As a PhD student, he has continued his studies of nationalism, complemented by studies of genocide and ethnic conflict. Successfully achieving candidacy in April of 2017, his forthcoming dissertation will focus on norms surrounding the prevention of genocide, as well as a critical consideration of case studies of genocide in Rwanda and the Balkans. In addition to his research responsibilities, he will be teaching an undergraduate course in American Government, commencing from September of 2017.
Outside the classroom, Zach has a keen interest in national and local politics, and has volunteered for Presidential campaigns as well as worked on city council races in Boston. He was also the lead opposition researcher for Lincoln Chafee’s successful 2010 campaign to be elected Governor of Rhode Island; as a campaign staffer, he also worked on the future Governor’s education policy brief.
Degrees Earned and Institutions:
BA, St. Mary’s College of Maryland
MA, Northeastern University
Research Interests: Human security, genocide and genocide prevention, nationalism, Europeanization
960A Renaissance Park
More Student Paths
Charles T. Wallace-Thomas IV
- Charles chose to attend Northeastern because he was intrigued by the signature co-op program and wanted a curriculum that combined real-world experience without compromising thorough academic rigor.
- Initially an engineering student, Charles switched to a combined major in Economics and Mathematics to build upon his interest in economic and social justice work. He also has a minor in psychology.
- In his first year, Charles took Sustainable Renewable Energy Development in the Global South with Professor Shalanda Baker, which taught him to question systems as they exist, no matter how established.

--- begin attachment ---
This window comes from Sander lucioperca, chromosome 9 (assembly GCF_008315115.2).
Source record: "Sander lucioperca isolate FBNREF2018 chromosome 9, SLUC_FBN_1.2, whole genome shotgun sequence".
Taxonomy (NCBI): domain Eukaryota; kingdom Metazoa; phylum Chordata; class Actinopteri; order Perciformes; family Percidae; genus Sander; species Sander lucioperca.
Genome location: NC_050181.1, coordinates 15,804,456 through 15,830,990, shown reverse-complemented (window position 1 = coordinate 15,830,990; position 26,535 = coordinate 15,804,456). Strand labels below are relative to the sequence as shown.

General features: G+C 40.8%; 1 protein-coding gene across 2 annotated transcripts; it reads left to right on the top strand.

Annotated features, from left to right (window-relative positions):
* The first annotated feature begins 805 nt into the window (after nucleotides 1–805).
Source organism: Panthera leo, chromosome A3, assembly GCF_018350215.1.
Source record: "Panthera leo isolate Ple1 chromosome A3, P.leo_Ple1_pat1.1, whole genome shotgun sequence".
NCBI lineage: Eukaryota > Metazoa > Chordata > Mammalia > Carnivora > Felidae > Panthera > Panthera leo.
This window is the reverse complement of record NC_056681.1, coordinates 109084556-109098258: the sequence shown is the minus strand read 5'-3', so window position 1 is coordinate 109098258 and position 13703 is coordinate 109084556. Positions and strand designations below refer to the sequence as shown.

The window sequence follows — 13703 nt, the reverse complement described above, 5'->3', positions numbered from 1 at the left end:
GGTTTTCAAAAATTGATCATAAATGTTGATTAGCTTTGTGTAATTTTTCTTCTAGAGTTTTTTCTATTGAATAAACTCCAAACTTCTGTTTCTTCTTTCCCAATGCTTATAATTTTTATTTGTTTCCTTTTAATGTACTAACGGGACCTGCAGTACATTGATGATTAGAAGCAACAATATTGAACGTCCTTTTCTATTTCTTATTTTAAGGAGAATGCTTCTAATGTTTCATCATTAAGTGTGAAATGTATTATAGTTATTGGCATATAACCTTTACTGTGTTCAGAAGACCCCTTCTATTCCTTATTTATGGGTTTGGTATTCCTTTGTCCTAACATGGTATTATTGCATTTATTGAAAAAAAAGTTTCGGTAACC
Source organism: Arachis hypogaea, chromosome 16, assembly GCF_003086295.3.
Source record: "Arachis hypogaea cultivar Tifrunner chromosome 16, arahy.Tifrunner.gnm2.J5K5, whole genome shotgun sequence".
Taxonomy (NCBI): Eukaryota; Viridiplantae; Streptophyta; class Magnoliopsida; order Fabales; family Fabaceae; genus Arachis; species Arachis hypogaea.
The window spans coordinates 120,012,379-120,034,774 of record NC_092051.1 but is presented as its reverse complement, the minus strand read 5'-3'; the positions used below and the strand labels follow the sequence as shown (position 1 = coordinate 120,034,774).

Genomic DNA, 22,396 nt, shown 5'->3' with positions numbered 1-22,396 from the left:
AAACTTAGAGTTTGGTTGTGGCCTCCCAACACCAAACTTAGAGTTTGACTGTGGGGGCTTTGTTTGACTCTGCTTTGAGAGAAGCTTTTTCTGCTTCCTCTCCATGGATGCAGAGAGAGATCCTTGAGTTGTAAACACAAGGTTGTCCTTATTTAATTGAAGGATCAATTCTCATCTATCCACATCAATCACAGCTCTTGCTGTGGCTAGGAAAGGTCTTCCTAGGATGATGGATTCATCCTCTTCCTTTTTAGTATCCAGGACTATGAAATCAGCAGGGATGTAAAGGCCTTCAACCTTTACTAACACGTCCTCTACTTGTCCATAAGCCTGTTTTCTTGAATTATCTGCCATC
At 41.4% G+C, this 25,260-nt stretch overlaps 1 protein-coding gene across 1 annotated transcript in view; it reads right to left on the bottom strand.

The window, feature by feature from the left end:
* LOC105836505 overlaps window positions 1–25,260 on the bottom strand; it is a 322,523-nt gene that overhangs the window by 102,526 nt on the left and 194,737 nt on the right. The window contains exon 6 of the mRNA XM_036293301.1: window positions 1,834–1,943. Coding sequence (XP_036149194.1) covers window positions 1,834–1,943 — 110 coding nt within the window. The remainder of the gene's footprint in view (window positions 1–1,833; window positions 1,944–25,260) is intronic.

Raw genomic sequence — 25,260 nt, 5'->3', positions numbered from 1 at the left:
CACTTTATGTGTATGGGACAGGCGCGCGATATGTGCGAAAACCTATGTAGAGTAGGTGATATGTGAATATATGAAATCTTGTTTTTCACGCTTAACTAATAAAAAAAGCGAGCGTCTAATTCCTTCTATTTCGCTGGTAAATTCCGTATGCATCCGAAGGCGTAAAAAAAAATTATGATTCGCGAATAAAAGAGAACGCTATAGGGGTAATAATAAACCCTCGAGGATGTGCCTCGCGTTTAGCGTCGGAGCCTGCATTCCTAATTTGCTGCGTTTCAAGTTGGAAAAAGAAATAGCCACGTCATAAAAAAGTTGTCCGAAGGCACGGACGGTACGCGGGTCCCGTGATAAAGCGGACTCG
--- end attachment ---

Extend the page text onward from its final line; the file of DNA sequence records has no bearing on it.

- As part of the Ujima Global Leaders Program through the John D. O’Bryant African American Institute, Charles did community service, working on the Timebank team which helped him give back to Boston.
- For his first co-op, Charles split his time between the Center for Economic Democracy and the Boston Ujima Project, where he analyzed studies on community needs, like infrastructure and childcare.
- As Campaign Coordinator and Director of Northeastern’s Students Advancing Intersectional Dreams, Charles had spoken to people like Patrisse Cullors, Richie Reseda, Michelle Alexander, and Angela Davis.
- Over the summer of 2020, Charles was one of the co-creators of the #BlackAtNU campaign where he advocated for racial literacy courses and for a restorative and transformative justice center on campus...
- Casey took “Global Markets and Local Cultures'' with the late Professor Jeffrey Juris. After traveling, she saw how the coursework mirrored reality, and knew her education was preparing her for the world.
- Casey went on a DOC to Argentina and Uruguay. She wanted to become fluent in Spanish, and she did become highly proficient while living in Buenos Aires and visiting the glaciers of the Patagonia region.
- Casey did her first co-op at the Museum of Fine Arts as a Community Arts program assistant. She gained valuable hands-on experience assisting in arts classes for the local communities.